Classic 1960s British comedy series about a middle aged man and his elderly father who run an unsuccessful 'rag and bone' business (collecting and selling junk). Harold (the son) wants to ... See full summary »
Harry H. Corbett,
Al Bundy is a misanthropic women's shoe salesman with a miserable life. He hates his job, his wife is lazy, his son is dysfunctional (especially with women), and his daughter is dim-witted and promiscuous.
One of television's all-time classic sitcoms, the Norman Lear-produced "Sanford and Son" debuted just three days after the one-year anniversary of Lear's fabulously successful, "All in the Family." Fred Sanford is a cantankerous 65-year-old, black, widowed junk dealer living in Los Angeles' Watts neighborhood. Helping him is his restless son, 34-year-old Lamont; Fred's beloved wife and Lamont's mother, Elizabeth, had died more than 20 years earlier. Fred's schemes and bigotry especially toward Julio, a Puerto Rican who was Lamont's friend, whites and other minorities often frustrated Lamont. Fred also showed overt disdain for his sister-in-law, Aunt Esther (the feeling was mutual). Many times, Lamont threatened to leave for meaningful work, but Fred faked a heart attack each time ("Oh, this time its real, I'm a-comin' 'Lizabeth!") as a sympathy ploy to get his son to stay. By 1977, Fred and Lamont had sold their business (stars Foxx and Wilson wanted to leave the series); it became ... Written by
Brian Rathjen <email@example.com>
According to show producer Bud Yorkin Redd Foxx was so generous with his money that he was often in debt. When this occurred he would tell the show's producers that he was sick and that his doctor said he wasn't eating enough. The only cure, he said, was that he needed to be making more money. This is similar to what Fred would do on the show with the fake heart attacks. See more »
The exterior shot of the Sanford house/junk shop as seen in the opening credits does not match the exterior of the house/junk shop as it appeared on the show. In the opening credits shots, the house's front door is seen almost flush against the street with a very small front yard and little to no junk out in front of the house. In the show however, the Sanfords have a huge front yard with piles and piles of junk scattered about and the street is very far from the front door. See more »
[Lamont complains that Fred isn't a good businessman]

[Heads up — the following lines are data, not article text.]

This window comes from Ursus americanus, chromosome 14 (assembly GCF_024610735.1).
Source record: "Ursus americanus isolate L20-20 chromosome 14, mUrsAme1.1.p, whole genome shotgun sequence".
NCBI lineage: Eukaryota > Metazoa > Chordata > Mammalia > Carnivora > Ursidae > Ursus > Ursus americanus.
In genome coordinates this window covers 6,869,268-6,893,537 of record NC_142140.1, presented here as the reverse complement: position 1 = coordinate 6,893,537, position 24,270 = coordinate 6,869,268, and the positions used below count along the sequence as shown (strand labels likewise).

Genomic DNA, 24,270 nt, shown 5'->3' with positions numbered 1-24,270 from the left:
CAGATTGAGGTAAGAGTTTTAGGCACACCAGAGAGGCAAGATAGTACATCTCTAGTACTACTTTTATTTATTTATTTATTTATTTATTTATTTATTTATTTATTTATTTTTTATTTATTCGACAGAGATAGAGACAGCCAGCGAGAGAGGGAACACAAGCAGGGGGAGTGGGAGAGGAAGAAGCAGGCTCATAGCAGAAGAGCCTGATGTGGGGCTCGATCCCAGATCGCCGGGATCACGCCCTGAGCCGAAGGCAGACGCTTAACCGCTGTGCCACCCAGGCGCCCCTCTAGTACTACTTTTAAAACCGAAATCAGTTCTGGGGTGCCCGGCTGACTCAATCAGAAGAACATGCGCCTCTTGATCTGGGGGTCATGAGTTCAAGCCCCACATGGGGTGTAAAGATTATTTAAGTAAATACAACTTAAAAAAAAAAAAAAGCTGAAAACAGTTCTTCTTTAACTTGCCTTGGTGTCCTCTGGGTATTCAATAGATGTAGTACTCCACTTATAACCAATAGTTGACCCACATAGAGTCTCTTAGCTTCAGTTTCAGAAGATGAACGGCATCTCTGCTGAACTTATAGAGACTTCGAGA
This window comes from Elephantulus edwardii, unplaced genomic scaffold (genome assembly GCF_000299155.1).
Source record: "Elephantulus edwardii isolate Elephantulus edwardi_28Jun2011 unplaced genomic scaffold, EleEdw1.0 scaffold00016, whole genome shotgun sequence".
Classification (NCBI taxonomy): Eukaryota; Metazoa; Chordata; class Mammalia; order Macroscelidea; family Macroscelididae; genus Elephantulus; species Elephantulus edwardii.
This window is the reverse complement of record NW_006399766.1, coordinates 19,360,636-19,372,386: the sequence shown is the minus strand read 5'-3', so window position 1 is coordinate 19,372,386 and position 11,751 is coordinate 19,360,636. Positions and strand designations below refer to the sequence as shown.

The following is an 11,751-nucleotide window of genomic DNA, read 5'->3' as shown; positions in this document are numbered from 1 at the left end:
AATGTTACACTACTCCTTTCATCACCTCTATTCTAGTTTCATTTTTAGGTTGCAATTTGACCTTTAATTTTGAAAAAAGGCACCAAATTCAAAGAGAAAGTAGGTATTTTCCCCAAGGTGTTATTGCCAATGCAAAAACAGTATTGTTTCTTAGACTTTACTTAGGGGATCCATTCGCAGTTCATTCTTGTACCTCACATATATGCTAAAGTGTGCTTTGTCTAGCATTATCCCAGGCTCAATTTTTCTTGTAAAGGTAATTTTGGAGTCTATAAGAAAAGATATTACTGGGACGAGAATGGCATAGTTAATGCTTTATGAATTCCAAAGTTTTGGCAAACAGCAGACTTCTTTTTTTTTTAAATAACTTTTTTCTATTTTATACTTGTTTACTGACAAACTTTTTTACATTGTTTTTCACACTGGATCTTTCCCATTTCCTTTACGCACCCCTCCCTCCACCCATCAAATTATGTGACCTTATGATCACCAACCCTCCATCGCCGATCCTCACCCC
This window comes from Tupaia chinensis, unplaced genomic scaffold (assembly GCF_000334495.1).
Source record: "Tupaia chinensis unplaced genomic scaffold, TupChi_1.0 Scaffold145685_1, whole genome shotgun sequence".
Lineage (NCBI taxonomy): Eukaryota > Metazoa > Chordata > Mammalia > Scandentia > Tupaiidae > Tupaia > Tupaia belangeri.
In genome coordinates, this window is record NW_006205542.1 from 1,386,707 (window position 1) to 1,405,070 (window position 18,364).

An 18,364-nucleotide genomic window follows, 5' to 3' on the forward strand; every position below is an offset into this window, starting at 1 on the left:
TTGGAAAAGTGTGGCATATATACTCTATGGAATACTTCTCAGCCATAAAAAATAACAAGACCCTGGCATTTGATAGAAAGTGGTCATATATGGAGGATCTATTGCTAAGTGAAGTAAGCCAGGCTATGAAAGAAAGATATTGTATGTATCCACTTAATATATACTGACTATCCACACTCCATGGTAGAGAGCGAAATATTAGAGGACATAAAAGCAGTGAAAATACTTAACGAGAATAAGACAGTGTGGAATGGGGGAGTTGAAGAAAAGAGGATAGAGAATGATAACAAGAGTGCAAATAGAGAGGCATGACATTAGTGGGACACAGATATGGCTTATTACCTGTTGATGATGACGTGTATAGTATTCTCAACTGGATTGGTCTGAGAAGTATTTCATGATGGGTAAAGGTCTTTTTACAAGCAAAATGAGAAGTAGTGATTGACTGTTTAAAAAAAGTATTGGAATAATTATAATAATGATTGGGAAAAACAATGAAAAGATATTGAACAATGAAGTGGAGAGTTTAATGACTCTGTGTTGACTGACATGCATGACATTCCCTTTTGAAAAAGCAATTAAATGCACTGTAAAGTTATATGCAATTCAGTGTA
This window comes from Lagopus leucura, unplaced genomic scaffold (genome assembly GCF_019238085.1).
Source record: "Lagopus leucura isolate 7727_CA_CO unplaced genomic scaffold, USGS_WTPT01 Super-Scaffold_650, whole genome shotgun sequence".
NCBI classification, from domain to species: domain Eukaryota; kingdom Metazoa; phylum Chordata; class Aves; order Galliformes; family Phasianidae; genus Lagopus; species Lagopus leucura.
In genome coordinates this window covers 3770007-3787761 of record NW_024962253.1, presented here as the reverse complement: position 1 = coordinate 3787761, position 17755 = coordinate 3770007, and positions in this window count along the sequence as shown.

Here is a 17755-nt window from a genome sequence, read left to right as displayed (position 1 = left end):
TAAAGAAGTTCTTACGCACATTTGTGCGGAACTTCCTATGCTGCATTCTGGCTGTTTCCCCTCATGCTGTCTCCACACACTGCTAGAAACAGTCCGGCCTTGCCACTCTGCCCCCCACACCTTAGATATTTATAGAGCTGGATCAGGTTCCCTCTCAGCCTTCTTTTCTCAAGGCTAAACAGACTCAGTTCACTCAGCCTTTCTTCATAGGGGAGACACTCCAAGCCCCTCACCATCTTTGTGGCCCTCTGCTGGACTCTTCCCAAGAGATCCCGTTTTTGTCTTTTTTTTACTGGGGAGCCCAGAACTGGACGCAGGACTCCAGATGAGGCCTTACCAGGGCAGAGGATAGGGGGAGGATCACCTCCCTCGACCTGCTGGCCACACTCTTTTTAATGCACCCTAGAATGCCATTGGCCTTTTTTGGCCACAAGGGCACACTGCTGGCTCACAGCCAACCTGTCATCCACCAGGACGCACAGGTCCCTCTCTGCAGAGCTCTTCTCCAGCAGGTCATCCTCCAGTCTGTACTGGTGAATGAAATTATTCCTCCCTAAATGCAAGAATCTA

A six-year-old does better business than you!
Well, pretty soon you won't have to deal with me any more, I'll be joinin' your mother, and you can get a six-year-old to replace me, and it won't be Sanford and Son anymore, it'll be Big Dummy and Little Dummy Inc!
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During the end credits of the episode "The Headache" (4.21), Fred and Lamont's voices can be heard. They're doing a soap opera cliffhanger parody. (Eg. Fred: "Will Lamont leave home?" Lamont: "Will you be quiet?") See more »
Some May Have Seen "Redd", But the Show Was "Foxxy" Nonetheless.
Highly hilarious and dominant television show from the mid-1970s that continues to have a great following even today (despite some detractors who take the show way too seriously). California African-American widower/junk dealer Redd Foxx (one of the most under-rated entertainers of his time) and his only son (Demond Wilson) argued and got into every odd-ball situation one could fathom during their six years in prime-time (from 1972-1977). The series was an answer to "All in the Family". It showed the differences and similarities between white blue-collar society and the working class African-American. It also was a coast war as "All in the Family" took place on the Atlantic shore while "Sanford and Son" took place on the Pacific. The supporting cast (led by the priceless LaWanda Page as Foxx's sister-in-law) was used in well-calculated ways to add to the program's comedic momentum. Never dull, never slow, never boring and never sorry, "Sanford and Son" is one of those shows that just seems to stand the test of time. 5 stars out of 5.
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